3 Reasons To Visit New Orleans

“We dance even if there’s no radio.  We drink at funerals.  We talk too much and laugh too loud and live too large and, frankly, we’re suspicious of others who don’t.”  -Chris Rose

**Some photos are my own while others have been provided by Unsplash.

Whether you call it the Big Easy, NOLA, or the Crescent City, New Orleans, Louisiana is a vibrant, historic, eclectic, and culturally rich city perched at the mouth of the Mississippi River and a spot that, in my opinion, every traveler should experience at least once in their lifetime.  French, Spanish, West African and Southern historical influences on the city’s culture have resulted in a City with its own unique cuisine, music, art, architecture, and yes, even its own language.  It’s a charming city like no other!  But why should you go?   

Beautiful New Orleans architecture/Unsplash

Eat great food

“We don’t measure our seasoning. We just sprinkle and shake until the spirits of our ancestors whisper.”  -Unknown

Food is a big part of travel and New Orleans proudly shares its culinary heritage with every visitor.  If you are fearless in your food adventures, the list of dishes to try is long and delicious!  Be sure to seek out and try Gumbo, Etouffee, boiled Crawfish, Po Boys, Bananas Foster, King Cakes, Jambalaya, Red Beans and Rice, or the New Orleans Muffuletta.  Each of these dishes can be easy to find and will surely reinforce the New Orleans culture all around you.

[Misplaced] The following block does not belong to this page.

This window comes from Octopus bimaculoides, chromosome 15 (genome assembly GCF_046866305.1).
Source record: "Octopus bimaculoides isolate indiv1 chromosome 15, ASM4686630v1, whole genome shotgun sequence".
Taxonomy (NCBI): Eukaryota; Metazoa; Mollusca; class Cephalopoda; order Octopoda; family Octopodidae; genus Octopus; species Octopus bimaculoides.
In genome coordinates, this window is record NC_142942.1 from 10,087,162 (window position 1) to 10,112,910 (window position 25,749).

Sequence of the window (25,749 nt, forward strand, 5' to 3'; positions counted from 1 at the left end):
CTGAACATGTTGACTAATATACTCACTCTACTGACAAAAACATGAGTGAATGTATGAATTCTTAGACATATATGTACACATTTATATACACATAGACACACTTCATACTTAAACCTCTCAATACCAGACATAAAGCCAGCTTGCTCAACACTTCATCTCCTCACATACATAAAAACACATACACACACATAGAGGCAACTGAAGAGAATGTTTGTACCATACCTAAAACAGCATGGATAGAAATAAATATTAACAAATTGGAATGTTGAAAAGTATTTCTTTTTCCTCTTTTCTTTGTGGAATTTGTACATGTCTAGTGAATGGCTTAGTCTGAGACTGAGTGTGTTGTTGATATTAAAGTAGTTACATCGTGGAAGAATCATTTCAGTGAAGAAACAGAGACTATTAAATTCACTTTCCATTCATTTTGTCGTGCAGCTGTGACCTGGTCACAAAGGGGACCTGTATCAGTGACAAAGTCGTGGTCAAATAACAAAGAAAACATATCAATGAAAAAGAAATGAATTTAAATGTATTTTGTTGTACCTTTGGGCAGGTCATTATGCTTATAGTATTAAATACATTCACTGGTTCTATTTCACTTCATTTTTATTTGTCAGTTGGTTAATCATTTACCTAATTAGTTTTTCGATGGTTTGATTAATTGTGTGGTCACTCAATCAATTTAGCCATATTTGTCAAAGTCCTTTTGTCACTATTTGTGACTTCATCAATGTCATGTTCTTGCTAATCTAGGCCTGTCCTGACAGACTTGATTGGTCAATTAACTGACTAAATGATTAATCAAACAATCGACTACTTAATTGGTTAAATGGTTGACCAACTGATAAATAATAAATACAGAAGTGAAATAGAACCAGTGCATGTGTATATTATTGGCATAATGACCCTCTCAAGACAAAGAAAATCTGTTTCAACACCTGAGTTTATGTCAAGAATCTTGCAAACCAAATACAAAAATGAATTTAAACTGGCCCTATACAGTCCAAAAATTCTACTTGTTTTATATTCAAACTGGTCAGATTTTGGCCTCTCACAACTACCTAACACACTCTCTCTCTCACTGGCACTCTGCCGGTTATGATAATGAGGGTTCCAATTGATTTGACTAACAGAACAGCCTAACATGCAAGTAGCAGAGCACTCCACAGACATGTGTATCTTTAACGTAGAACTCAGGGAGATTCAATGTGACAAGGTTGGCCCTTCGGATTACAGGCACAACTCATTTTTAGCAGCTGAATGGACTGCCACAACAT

For us, our visits to town always start gleefully enjoying Beignets at a NOLA institution, Café Du Monde.  And while some might say that visiting Café Du Monde is the tourist thing to do, for us, it is a distinctly New Orleans must-stop!   Established in 1862, Café Du Monde is open 24 hours a day and closes only for Christmas Day and the occasional Hurricane that ventures too close to New Orleans. 

Cafe Du Monde, 800 Decatur Street

In the 18th century, the French settlers to the Gulf Coast brought coffee, and the Acadians (Cajuns) from Nova Scotia brought other French customs such as the beignet.  Followed by a coffee shortage during the Civil War that led the New Orleans Creoles to develop Chicory-blended coffee and you have the distinctly New Orleans coffee and beignet combination served at Café Du Monde. 

A Beignet is a square piece of dough that is fried and covered in powdered sugar.  Simple as that! Made fresh, each order comes with three Beignets and I always warn that, if eaten properly, you will be covered in powdered sugar by the time you’re done!  If you’re a coffee drinker, pair your Beignet with Chicory Coffee, or what appears on the menu as Café au Lait.  Find these delights at Café Du Monde at 800 Decatur Street, New Orleans, LA. 

Beignets and Cafe au Lait at Cafe Du Monde

Listen to great music

“I’m not sure but I’m almost positive that all music came from New Orleans.”  -Ernie K. Doe